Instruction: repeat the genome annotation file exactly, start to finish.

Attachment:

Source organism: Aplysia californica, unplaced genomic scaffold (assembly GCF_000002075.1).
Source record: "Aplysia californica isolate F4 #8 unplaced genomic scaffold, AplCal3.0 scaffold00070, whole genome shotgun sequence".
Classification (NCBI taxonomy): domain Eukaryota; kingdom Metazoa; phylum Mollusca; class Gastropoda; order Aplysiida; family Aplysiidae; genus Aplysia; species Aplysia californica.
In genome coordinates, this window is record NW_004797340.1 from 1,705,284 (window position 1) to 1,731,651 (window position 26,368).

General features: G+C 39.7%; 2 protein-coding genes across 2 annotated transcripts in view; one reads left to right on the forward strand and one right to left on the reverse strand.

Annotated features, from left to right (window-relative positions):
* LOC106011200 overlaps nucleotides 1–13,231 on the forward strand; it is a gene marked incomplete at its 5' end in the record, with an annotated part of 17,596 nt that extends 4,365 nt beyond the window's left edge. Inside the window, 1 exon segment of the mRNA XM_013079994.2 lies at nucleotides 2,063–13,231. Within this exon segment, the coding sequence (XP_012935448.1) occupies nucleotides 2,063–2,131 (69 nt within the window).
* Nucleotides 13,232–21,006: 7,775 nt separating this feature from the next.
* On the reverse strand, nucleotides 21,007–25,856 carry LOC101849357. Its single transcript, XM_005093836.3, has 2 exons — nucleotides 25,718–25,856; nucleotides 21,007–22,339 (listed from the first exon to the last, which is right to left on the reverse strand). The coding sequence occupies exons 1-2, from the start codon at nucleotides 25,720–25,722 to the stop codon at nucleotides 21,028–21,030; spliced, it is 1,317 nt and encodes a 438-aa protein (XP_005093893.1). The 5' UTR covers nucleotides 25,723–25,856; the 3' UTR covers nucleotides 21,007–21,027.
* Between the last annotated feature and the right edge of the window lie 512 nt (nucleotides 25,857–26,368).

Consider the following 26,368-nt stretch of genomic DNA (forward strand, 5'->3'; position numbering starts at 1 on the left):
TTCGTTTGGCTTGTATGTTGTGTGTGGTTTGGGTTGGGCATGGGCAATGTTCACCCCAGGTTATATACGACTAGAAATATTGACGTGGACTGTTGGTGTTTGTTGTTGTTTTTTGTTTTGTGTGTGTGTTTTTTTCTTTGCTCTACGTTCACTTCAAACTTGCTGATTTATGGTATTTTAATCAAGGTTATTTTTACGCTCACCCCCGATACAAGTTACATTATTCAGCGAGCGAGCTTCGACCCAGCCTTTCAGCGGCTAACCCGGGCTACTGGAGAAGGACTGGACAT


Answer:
Source organism: Aplysia californica, unplaced genomic scaffold (assembly GCF_000002075.1).
Source record: "Aplysia californica isolate F4 #8 unplaced genomic scaffold, AplCal3.0 scaffold00070, whole genome shotgun sequence".
Classification (NCBI taxonomy): domain Eukaryota; kingdom Metazoa; phylum Mollusca; class Gastropoda; order Aplysiida; family Aplysiidae; genus Aplysia; species Aplysia californica.
In genome coordinates, this window is record NW_004797340.1 from 1,705,284 (window position 1) to 1,731,651 (window position 26,368).

General features: G+C 39.7%; 2 protein-coding genes across 2 annotated transcripts in view; one reads left to right on the forward strand and one right to left on the reverse strand.

Annotated features, from left to right (window-relative positions):
* LOC106011200 overlaps nucleotides 1–13,231 on the forward strand; it is a gene marked incomplete at its 5' end in the record, with an annotated part of 17,596 nt that extends 4,365 nt beyond the window's left edge. Inside the window, 1 exon segment of the mRNA XM_013079994.2 lies at nucleotides 2,063–13,231. Within this exon segment, the coding sequence (XP_012935448.1) occupies nucleotides 2,063–2,131 (69 nt within the window).
* Nucleotides 13,232–21,006: 7,775 nt separating this feature from the next.
* On the reverse strand, nucleotides 21,007–25,856 carry LOC101849357. Its single transcript, XM_005093836.3, has 2 exons — nucleotides 25,718–25,856; nucleotides 21,007–22,339 (listed from the first exon to the last, which is right to left on the reverse strand). The coding sequence occupies exons 1-2, from the start codon at nucleotides 25,720–25,722 to the stop codon at nucleotides 21,028–21,030; spliced, it is 1,317 nt and encodes a 438-aa protein (XP_005093893.1). The 5' UTR covers nucleotides 25,723–25,856; the 3' UTR covers nucleotides 21,007–21,027.
* Between the last annotated feature and the right edge of the window lie 512 nt (nucleotides 25,857–26,368).

Consider the following 26,368-nt stretch of genomic DNA (forward strand, 5'->3'; position numbering starts at 1 on the left):
TTCGTTTGGCTTGTATGTTGTGTGTGGTTTGGGTTGGGCATGGGCAATGTTCACCCCAGGTTATATACGACTAGAAATATTGACGTGGACTGTTGGTGTTTGTTGTTGTTTTTTGTTTTGTGTGTGTGTTTTTTTCTTTGCTCTACGTTCACTTCAAACTTGCTGATTTATGGTATTTTAATCAAGGTTATTTTTACGCTCACCCCCGATACAAGTTACATTATTCAGCGAGCGAGCTTCGACCCAGCCTTTCAGCGGCTAACCCGGGCTACTGGAGAAGGACTGGACAT